Ian ravaged Florida and the South, and now its gray remnants have chilled October’s start in New England. Everywhere, human fragility is on full view: the rescued and the homeless after the storm, gun violence bleeding into shopping centers and the aftermath of football games, assaults on city streets and the omnipresence of physiological trauma. Fragility characterizes human nature and life; what is today may not exist tomorrow. Traversing time without an inkling of that Fragility is hardly possible. In facing that, we meet both Fear and Faith. The first may be crippling and the second somehow comforting. Both come alive in multiple iterations in each life and both rest at the heart of human fragility. Fragility, Fear and Faith are somehow inextricably intertwined.

Paul’s second letter to Timothy offers a passage that speaks to that powerful combination: “For God did not give us a spirit of cowardice but rather of power and love and self-control.” In the midst of the suffering that inevitably appears, of the failures of relationships, programs, projects and plans, there is the promise that love still exists and that God somehow is present and is offering that strenghtening of Fragility. But the truth is, positing that conviction that God exists and is present in each of us, God’s grace needs the vehicle of humanity to become visible. It is the kind word, the patient resonse, the poverty of waiting and the firmness of action that enables Fragility to slip from the tentacles of Fear to the profundity of Faith. And while a bit of Fear may be healthy and harbor resilience, when Fear conquers Fragility, Faith can slip into the black hole of unknown. Making Faith visible, responsive to Fragility and Fear, belongs to each of us in the tenor of our days and the tightness of our time, in the never-to-be-repeated interactions and in short and long-term connections and interactions. It is about simply being who we are and realizing that is all any of us can be. The Gospel underlines that message today in its steady and simple assertion that humans have responsibilities to one another.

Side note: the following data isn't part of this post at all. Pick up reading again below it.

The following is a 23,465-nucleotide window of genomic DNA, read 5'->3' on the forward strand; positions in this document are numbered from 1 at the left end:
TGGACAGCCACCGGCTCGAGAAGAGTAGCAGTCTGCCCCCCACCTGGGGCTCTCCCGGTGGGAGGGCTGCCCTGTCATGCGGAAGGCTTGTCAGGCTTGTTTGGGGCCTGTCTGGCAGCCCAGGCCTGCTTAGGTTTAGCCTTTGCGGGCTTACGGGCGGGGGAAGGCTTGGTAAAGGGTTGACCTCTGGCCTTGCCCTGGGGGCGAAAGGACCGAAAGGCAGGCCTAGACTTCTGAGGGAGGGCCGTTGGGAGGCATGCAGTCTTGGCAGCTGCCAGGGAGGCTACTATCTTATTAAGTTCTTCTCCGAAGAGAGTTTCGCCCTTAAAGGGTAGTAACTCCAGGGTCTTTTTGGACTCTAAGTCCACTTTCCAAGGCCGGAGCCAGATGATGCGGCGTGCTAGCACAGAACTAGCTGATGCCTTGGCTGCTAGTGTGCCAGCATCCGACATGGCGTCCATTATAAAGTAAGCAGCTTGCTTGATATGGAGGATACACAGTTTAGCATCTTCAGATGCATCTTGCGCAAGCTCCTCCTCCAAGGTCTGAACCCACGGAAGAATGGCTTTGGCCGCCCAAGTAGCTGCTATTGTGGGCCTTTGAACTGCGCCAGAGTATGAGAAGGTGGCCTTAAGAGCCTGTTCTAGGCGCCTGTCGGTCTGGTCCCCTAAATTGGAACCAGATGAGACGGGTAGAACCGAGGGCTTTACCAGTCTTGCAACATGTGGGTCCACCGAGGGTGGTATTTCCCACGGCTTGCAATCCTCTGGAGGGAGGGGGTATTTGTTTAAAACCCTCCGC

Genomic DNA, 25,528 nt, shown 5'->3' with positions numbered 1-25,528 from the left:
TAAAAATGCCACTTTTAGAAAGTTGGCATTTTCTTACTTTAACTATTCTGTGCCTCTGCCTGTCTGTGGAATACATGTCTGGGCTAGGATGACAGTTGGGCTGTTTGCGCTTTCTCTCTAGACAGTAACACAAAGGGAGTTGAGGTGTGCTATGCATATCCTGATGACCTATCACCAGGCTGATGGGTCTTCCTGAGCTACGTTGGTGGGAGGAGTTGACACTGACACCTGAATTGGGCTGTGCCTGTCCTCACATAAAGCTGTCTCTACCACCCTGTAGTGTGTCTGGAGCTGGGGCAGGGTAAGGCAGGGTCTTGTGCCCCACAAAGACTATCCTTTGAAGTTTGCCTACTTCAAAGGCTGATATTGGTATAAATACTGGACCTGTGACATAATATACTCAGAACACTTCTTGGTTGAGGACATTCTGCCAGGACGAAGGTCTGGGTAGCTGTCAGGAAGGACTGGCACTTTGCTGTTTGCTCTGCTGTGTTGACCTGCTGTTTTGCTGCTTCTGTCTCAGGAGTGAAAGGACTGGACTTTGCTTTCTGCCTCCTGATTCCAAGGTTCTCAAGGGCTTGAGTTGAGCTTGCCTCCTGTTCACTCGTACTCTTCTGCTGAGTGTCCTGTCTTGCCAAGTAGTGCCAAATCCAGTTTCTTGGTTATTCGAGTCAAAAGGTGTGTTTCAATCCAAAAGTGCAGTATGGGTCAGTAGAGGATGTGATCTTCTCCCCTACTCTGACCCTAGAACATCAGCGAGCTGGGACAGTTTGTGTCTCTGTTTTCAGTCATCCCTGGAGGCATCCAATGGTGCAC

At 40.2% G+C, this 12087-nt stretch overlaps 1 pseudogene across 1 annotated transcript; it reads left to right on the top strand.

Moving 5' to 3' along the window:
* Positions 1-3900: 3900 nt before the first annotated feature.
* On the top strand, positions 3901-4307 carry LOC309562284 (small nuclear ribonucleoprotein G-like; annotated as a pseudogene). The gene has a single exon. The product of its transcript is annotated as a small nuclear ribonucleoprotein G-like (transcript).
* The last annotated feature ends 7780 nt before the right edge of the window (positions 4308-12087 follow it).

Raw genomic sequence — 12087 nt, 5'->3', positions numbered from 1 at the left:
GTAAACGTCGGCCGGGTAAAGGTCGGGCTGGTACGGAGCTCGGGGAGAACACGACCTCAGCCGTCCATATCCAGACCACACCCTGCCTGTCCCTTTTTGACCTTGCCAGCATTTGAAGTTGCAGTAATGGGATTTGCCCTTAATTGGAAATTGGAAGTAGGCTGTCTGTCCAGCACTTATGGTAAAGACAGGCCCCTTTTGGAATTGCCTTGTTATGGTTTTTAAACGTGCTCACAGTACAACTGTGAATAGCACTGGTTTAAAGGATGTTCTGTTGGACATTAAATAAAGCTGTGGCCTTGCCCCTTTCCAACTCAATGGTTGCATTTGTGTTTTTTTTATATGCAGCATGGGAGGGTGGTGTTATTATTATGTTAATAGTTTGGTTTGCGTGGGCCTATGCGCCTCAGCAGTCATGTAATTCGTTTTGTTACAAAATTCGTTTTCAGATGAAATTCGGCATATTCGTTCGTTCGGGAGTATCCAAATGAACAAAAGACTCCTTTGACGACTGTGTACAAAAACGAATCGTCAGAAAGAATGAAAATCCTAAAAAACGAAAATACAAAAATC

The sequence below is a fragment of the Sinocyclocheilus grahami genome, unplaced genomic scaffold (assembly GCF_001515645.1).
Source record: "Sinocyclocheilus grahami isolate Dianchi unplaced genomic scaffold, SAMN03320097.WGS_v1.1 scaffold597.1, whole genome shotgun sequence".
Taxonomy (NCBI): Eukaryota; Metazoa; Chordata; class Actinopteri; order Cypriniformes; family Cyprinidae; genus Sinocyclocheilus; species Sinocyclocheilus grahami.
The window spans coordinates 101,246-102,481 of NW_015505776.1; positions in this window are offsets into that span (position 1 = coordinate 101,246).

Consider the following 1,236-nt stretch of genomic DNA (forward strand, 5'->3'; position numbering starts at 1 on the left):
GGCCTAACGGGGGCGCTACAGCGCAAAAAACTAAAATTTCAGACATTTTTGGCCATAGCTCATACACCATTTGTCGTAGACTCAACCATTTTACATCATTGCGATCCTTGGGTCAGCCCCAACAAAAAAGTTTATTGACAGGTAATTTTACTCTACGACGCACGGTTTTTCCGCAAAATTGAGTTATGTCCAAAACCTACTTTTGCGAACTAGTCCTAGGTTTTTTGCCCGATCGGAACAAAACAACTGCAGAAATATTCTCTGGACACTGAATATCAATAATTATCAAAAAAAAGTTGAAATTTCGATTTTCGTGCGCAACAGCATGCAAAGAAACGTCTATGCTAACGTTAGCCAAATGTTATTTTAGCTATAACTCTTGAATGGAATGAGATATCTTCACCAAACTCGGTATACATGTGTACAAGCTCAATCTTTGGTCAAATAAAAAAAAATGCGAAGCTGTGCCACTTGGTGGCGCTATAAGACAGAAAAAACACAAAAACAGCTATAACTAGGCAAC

And so it is that there are, even in the midst of calamities, the green shoots of new life peeking from the perilous rubble. Fragility may arouse fear but draws forth Faith as well in those tiny green shoots. The dazzling gift of hope and grace may come in tiny bits of conversation at discount gas pumps over lost family members, in classrooms with high school kids confiding identity, in kitchens and dining room discussions about what’s happening in the world. There is the Cajun Navy coming to the rescue and the volunteer firefighters who keep showing up and the medical teams that leap into action with emergencies. There are the quiet ones who kneel in pews to whisper of the world’s cares and do so with the full acknowledgement of their own fragility. There are the observant ones who silently and simply offer a hand to the overwhelmed and underserved. Each one offers a flicker of the light of Grace in a cold, unwelcoming space. Each is open to fragility in others, in self, in humanity.

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